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|1. Theatre Overture|
|2. Concerto for Orchestra|
|3. Dances of Marosszek|
|4. Symphony in C Major|
Equally inventive is the Concerto for Orchestra (1941). As with Myaskovsky's 21st Symphony & Sir William Walton's Scapino, Kodaly's Concerto was written by commission of the Chicago Symphony (which was celebrating it's jubilee anniversary). Interesting enough, both works of Myaskovsky & Kodaly share one common trait: variations in tempi (Myaskovsky's with six contrasting sections, Kodaly's with five), with the slow sections especially meditative, lucid, and to an extent melancholic. But, where Myaskovsky's instrumentation is straightforward, Kodaly uses solo instrumental groups against larger orchestral forces & adds to the appeal of this work.
The Symhpony in C Major (1961) is tuneful & attractive, thematically coherent & well argued, but not among Kodaly's stronger works. The first two movements are compelling & the second is meditative & undeniably Hungarian in its sense of nostalgia (a homage to the past of sorts). However, the finale is a bit empty, with the thematic ideas not as strong & memorable as in the previous two movements (or in his works of the 1920s through the 1940s).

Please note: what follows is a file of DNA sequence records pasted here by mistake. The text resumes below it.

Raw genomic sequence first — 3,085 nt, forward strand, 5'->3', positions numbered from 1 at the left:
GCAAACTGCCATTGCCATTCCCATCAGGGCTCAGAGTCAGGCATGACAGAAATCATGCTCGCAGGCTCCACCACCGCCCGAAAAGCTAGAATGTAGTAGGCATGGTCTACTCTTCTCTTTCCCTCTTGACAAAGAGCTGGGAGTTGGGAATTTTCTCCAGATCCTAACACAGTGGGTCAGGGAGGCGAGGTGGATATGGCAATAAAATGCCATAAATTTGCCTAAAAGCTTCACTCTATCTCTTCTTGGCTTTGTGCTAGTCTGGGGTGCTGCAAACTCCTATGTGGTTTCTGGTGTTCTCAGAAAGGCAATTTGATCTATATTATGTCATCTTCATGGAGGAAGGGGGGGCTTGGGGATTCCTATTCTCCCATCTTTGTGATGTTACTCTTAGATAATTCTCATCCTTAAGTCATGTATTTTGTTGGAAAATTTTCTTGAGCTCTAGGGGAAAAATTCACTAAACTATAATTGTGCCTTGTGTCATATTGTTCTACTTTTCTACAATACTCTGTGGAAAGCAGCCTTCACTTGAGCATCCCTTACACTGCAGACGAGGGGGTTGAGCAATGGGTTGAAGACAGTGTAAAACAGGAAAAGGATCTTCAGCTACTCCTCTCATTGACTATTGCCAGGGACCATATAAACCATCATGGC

Yan Pascal Tortelier & the BBC Philharmonic are wholly at home with these works. Their performances were vivid as well as convicted & enthusiasm is in every way noticeable throughout (especially in the Theater Overture & the Concerto). What I also find pleasing is the feeling behind their playing. Not only is there enthusiasm, but there's joy & admiration of the works & of Kodaly behind these recordings & I'm especially awed at their sense of not treating the works less than substantial. Indeed, the works painted a more rounded picture of Kodaly & Yan Pascal Tortelier & his team never ran the risks messing up the picture (as in the recordings of Dorati & even Arpad Joo).
Well advocated & well recorded, as always from Chandos.